Brocket Hall

Report on a talk given to the Society by Andy Chapman on 24th September 2019.

By Jean Gardner

Photo:Brocket Hall - built

Brocket Hall - built


Photo:John Brocket, Lord High Sheriff of Hertfordshire, 1553

John Brocket, Lord High Sheriff of Hertfordshire, 1553


Andy Chapman of Lemsford Local History Group took us through a highly entertaining account of the people who lived at Brocket Hall through the centuries. From the days when the first Brocket family settled around Wheathampstead in the 15th century various families have occupied the house. A lack of male heirs caused many changes of ownership. The original Brockets died out in 1598 when Sir Thomas Read who had married Mary Brocket inherited the estate. The Reads held the estate until 1710 when Thomas Winnington inherited it. He began great changes. The River Lea was dammed to form the lake and the remains of the walled kitchen garden that he built are visible near the ‘Long and Short Arm’ public house. Winnington was responsible for much of the landscaping. Sadly, he had no children and the estate was sold in 1746.

Photo:The Palladian bridge

The Palladian bridge


The new owner, Sir Matthew Lamb, commissioned work on the house and improvements to the grounds. The Palladian bridge was built and a new entrance from Brocket Corner. His son who inherited in 1768 became the 1st Viscount Melbourne after his wife's liaison with the Prince Regent who was a frequent visitor to Brocket. His brother William became 2nd Viscount Melbourne in 1828.

Photo:Lady Caroline Lamb (1785 - 1828) by Sir Thomas Lawrence

Lady Caroline Lamb (1785 - 1828) by Sir Thomas Lawrence

Photo:Lord Byron (1788 - 1824, George Gordon Byron, 6th Baron Byron)

Lord Byron (1788 - 1824, George Gordon Byron, 6th Baron Byron)



His unstable wife Caroline had a notorious affair with Lord Byron and they separated. He plunged himself into politics guiding the young Queen Victoria when becoming her Prime Minister.

He left no direct heir so his sister Emily, who was married to the 5th Earl Cowper of Panshanger, inherited Brocket. The house was surplus to their needs and was eventually inherited by the 7th Earl Cowper. His younger brother Frederick came to live in Brocket and is remembered as a kind man who provided food and clothing for poor children. The Cowpers built St John's Church and the village school. His wife paid for the Cowper Cottages in the village with the crest and initials CC on the front.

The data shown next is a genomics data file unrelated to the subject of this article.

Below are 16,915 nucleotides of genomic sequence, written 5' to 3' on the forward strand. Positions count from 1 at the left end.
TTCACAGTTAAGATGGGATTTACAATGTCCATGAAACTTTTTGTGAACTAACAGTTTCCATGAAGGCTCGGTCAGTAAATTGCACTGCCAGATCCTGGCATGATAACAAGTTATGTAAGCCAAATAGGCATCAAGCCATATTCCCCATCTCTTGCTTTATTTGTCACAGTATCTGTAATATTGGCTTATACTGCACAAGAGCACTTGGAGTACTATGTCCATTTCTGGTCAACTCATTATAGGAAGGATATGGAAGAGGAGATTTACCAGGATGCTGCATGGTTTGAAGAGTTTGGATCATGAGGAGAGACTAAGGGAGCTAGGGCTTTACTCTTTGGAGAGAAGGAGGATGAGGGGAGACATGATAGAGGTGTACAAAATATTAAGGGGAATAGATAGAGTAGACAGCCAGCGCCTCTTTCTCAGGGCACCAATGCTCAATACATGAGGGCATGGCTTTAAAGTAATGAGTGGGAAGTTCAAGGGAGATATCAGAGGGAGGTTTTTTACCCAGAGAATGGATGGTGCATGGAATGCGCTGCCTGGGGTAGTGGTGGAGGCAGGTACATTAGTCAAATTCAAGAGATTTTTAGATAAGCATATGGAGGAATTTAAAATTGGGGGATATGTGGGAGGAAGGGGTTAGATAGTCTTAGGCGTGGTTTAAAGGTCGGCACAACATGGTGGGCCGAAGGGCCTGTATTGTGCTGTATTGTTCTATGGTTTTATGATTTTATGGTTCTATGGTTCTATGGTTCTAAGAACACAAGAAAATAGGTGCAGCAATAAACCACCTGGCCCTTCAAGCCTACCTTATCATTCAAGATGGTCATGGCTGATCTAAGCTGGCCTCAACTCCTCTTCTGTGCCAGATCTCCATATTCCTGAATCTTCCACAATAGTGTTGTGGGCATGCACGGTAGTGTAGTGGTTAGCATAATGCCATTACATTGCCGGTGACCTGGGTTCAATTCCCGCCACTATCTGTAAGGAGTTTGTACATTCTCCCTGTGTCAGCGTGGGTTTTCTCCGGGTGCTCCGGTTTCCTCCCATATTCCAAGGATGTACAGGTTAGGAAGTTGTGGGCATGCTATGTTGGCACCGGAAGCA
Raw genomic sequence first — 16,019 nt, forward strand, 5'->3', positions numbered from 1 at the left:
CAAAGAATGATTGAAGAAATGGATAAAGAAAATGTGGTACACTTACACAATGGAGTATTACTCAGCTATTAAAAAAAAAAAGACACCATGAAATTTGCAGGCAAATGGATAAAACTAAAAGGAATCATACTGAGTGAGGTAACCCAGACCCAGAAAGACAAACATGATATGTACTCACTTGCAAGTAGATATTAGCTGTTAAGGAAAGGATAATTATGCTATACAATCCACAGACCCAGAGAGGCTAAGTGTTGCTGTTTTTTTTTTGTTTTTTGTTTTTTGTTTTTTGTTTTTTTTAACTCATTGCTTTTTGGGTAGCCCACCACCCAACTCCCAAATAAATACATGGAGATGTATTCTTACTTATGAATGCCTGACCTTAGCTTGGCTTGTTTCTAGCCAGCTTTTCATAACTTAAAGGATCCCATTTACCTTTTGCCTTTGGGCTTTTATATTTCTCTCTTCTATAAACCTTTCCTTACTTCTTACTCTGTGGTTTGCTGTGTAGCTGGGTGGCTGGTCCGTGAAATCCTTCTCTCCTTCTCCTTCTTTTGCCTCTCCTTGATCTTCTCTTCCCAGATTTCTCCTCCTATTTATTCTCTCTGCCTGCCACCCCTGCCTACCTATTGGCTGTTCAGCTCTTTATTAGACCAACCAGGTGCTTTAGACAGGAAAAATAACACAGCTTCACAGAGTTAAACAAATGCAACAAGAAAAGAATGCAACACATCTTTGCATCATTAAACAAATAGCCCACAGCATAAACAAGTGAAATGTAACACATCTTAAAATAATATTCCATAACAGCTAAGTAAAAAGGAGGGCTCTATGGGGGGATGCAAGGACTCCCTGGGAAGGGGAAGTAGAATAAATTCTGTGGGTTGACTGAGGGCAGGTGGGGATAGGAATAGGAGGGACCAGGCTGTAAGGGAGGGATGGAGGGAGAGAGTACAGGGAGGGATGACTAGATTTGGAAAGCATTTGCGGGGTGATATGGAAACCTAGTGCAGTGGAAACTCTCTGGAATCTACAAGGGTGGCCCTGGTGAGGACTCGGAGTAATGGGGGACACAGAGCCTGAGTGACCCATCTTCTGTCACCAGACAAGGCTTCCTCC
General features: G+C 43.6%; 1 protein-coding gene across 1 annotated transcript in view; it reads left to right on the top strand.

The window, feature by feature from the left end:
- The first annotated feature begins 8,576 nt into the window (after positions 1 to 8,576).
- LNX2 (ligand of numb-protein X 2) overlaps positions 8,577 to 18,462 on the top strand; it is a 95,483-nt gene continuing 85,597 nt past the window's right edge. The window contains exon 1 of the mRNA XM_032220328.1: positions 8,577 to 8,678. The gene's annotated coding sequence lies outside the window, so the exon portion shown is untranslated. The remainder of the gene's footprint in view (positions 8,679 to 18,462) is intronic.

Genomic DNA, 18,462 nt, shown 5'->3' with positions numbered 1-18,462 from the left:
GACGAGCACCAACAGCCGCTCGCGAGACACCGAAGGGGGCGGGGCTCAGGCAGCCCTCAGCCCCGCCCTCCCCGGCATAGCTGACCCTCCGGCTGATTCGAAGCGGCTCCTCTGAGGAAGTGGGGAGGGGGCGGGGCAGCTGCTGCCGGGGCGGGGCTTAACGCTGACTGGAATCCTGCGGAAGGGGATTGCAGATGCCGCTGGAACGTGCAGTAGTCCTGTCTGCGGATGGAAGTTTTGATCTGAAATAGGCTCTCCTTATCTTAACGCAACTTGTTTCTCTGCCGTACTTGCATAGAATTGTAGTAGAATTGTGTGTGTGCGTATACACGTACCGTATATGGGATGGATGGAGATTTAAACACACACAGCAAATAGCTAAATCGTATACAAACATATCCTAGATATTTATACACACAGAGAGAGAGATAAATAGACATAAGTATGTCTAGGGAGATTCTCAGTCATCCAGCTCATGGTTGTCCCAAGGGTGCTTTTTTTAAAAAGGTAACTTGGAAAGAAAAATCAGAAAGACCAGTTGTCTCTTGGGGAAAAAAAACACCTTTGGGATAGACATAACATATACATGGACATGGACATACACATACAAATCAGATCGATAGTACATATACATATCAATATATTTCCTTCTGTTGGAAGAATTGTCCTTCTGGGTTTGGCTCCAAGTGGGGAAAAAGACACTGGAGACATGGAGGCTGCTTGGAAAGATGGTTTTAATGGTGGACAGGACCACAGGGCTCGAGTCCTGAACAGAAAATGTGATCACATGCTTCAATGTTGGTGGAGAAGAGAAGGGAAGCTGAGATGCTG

Photo:George Stephen, 1st Baron Mount Stephen (1829 - 1921)

George Stephen, 1st Baron Mount Stephen (1829 - 1921)



After Francis died Brocket went to his sister Annabel who only survived him by a year; then it passed to her husband Walter. He rented it to Lord George Mount Stephen a wealthy Scottish philanthropist who had made his money in Canada. He and his wife improved the life of the villagers in many ways right through the first world war until his death in 1921. They are buried in the churchyard at St John's.




In 1921 Brocket was bought by Sir Charles Nall-Cain, a wealthy philanthropist. He took the name Brocket of Brocket Hall when he was knighted in 1933 and so the original name reappeared.

His eldest son Arthur inherited the title. Known to be a Nazi sympathiser he entertained their supporters and was unpopular with the local people. He installed the wrought iron gates on the Marford Road in memory of his parents. They stand across an avenue of trees but there is no drive through them. 

Photo:Red Cross nurse with mother and newborn

Red Cross nurse with mother and newborn


During the Second World War Brocket became a maternity hospital when the London Maternity Hospital was bombed. Over eight thousand babies were born. As recently as 2016 a memorial was erected in memory of the stillborn babies who had no known burial place.

The present Lord Brocket inherited the title directly from his grandfather when he was fifteen as his father had predeceased him. He converted Brocket into a hotel cum conference centre with golf courses. A collector of fast cars he attempted an insurance fraud which resulted in a prison sentence and the loss of the house. It was leased to CCA International who went into administration. In 2016 Brocket Hall Ltd bought the lease.

Photo:The central staircase

The central staircase


Andy showed slides of the people and the house. The ballroom is its best feature, with a painted ceiling which can be seen by visitors to the many events held there.

Andy's talk was interspersed with anecdotes of Lady Caroline Lamb's affair, Lord Brocket's insurance fraud and, most far fetched, Lord Palmerston's death by billiard table. Altogether a most entertaining evening.

See also the Lemsford History Group website:

This page was added by Rosemary Ross on 04/02/2020.

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